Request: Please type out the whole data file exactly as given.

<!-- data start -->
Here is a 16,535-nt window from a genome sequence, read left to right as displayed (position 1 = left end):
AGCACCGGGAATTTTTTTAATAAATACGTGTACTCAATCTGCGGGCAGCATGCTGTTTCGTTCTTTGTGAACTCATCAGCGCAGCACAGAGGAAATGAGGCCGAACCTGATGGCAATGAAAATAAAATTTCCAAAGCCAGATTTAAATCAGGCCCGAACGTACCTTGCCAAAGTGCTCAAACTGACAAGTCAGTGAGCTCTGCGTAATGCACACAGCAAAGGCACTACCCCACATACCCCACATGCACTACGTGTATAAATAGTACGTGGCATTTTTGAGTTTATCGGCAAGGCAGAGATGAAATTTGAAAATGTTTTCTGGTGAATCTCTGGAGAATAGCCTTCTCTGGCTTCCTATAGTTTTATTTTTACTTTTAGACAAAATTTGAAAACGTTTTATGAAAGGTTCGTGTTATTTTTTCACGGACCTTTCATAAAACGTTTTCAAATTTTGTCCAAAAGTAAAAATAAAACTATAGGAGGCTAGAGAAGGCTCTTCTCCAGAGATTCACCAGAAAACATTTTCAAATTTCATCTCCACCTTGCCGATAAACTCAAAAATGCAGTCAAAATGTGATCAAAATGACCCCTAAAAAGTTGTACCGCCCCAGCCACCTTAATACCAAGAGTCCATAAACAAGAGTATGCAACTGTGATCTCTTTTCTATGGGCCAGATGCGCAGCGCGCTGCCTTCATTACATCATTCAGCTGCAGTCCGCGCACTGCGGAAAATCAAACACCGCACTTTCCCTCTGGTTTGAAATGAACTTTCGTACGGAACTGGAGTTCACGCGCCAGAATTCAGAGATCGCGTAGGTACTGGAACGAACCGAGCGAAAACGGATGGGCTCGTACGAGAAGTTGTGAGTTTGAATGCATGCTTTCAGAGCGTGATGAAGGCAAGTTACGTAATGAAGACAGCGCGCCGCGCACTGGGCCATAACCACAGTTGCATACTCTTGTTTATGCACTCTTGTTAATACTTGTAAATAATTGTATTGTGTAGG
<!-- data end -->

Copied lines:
Here is a 16,535-nt window from a genome sequence, read left to right as displayed (position 1 = left end):
AGCACCGGGAATTTTTTTAATAAATACGTGTACTCAATCTGCGGGCAGCATGCTGTTTCGTTCTTTGTGAACTCATCAGCGCAGCACAGAGGAAATGAGGCCGAACCTGATGGCAATGAAAATAAAATTTCCAAAGCCAGATTTAAATCAGGCCCGAACGTACCTTGCCAAAGTGCTCAAACTGACAAGTCAGTGAGCTCTGCGTAATGCACACAGCAAAGGCACTACCCCACATACCCCACATGCACTACGTGTATAAATAGTACGTGGCATTTTTGAGTTTATCGGCAAGGCAGAGATGAAATTTGAAAATGTTTTCTGGTGAATCTCTGGAGAATAGCCTTCTCTGGCTTCCTATAGTTTTATTTTTACTTTTAGACAAAATTTGAAAACGTTTTATGAAAGGTTCGTGTTATTTTTTCACGGACCTTTCATAAAACGTTTTCAAATTTTGTCCAAAAGTAAAAATAAAACTATAGGAGGCTAGAGAAGGCTCTTCTCCAGAGATTCACCAGAAAACATTTTCAAATTTCATCTCCACCTTGCCGATAAACTCAAAAATGCAGTCAAAATGTGATCAAAATGACCCCTAAAAAGTTGTACCGCCCCAGCCACCTTAATACCAAGAGTCCATAAACAAGAGTATGCAACTGTGATCTCTTTTCTATGGGCCAGATGCGCAGCGCGCTGCCTTCATTACATCATTCAGCTGCAGTCCGCGCACTGCGGAAAATCAAACACCGCACTTTCCCTCTGGTTTGAAATGAACTTTCGTACGGAACTGGAGTTCACGCGCCAGAATTCAGAGATCGCGTAGGTACTGGAACGAACCGAGCGAAAACGGATGGGCTCGTACGAGAAGTTGTGAGTTTGAATGCATGCTTTCAGAGCGTGATGAAGGCAAGTTACGTAATGAAGACAGCGCGCCGCGCACTGGGCCATAACCACAGTTGCATACTCTTGTTTATGCACTCTTGTTAATACTTGTAAATAATTGTATTGTGTAGG